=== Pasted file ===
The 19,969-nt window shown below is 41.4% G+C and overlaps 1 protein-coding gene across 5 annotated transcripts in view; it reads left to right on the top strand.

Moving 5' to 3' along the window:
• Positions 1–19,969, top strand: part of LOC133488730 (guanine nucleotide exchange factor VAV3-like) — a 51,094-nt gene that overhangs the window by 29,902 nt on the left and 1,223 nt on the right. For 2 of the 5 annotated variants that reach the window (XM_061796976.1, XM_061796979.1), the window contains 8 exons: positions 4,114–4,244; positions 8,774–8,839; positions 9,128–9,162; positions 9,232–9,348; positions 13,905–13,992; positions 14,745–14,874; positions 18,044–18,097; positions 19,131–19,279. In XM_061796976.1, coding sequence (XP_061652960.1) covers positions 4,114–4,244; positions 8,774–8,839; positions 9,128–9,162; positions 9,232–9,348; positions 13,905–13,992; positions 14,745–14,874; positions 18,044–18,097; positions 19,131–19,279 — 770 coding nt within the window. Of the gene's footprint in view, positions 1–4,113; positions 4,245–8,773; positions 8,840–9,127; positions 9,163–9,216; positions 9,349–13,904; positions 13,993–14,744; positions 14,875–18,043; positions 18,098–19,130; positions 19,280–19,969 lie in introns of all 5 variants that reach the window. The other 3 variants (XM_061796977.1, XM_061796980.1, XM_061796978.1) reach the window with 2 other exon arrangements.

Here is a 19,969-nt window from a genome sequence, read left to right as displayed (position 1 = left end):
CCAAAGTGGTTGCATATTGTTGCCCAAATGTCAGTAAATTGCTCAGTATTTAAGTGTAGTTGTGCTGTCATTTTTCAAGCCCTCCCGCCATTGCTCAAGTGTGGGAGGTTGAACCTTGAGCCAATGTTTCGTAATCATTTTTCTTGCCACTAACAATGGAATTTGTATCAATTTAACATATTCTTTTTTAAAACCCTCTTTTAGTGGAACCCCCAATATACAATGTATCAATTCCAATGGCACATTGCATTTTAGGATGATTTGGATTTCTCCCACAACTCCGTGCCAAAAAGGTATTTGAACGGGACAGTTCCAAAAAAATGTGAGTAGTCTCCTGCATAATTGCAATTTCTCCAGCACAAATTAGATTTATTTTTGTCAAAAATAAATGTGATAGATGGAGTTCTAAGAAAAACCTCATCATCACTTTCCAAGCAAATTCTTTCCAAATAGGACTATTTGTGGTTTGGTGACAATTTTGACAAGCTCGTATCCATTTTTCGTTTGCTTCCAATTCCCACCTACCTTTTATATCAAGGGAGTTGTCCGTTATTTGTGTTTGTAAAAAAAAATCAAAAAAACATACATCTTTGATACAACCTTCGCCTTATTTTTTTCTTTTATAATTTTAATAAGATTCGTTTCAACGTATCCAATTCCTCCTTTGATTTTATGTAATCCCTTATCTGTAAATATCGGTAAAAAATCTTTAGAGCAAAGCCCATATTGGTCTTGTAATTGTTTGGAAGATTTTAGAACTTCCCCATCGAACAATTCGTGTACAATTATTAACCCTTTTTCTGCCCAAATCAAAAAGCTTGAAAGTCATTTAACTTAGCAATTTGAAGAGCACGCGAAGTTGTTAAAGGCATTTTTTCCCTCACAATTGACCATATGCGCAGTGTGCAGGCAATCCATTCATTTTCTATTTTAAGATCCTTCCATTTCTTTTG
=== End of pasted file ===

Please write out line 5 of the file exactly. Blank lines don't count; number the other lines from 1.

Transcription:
CCAAAGTGGTTGCATATTGTTGCCCAAATGTCAGTAAATTGCTCAGTATTTAAGTGTAGTTGTGCTGTCATTTTTCAAGCCCTCCCGCCATTGCTCAAGTGTGGGAGGTTGAACCTTGAGCCAATGTTTCGTAATCATTTTTCTTGCCACTAACAATGGAATTTGTATCAATTTAACATATTCTTTTTTAAAACCCTCTTTTAGTGGAACCCCCAATATACAATGTATCAATTCCAATGGCACATTGCATTTTAGGATGATTTGGATTTCTCCCACAACTCCGTGCCAAAAAGGTATTTGAACGGGACAGTTCCAAAAAAATGTGAGTAGTCTCCTGCATAATTGCAATTTCTCCAGCACAAATTAGATTTATTTTTGTCAAAAATAAATGTGATAGATGGAGTTCTAAGAAAAACCTCATCATCACTTTCCAAGCAAATTCTTTCCAAATAGGACTATTTGTGGTTTGGTGACAATTTTGACAAGCTCGTATCCATTTTTCGTTTGCTTCCAATTCCCACCTACCTTTTATATCAAGGGAGTTGTCCGTTATTTGTGTTTGTAAAAAAAAATCAAAAAAACATACATCTTTGATACAACCTTCGCCTTATTTTTTTCTTTTATAATTTTAATAAGATTCGTTTCAACGTATCCAATTCCTCCTTTGATTTTATGTAATCCCTTATCTGTAAATATCGGTAAAAAATCTTTAGAGCAAAGCCCATATTGGTCTTGTAATTGTTTGGAAGATTTTAGAACTTCCCCATCGAACAATTCGTGTACAATTATTAACCCTTTTTCTGCCCAAATCAAAAAGCTTGAAAGTCATTTAACTTAGCAATTTGAAGAGCACGCGAAGTTGTTAAAGGCATTTTTTCCCTCACAATTGACCATATGCGCAGTGTGCAGGCAATCCATTCATTTTCTATTTTAAGATCCTTCCATTTCTTTTG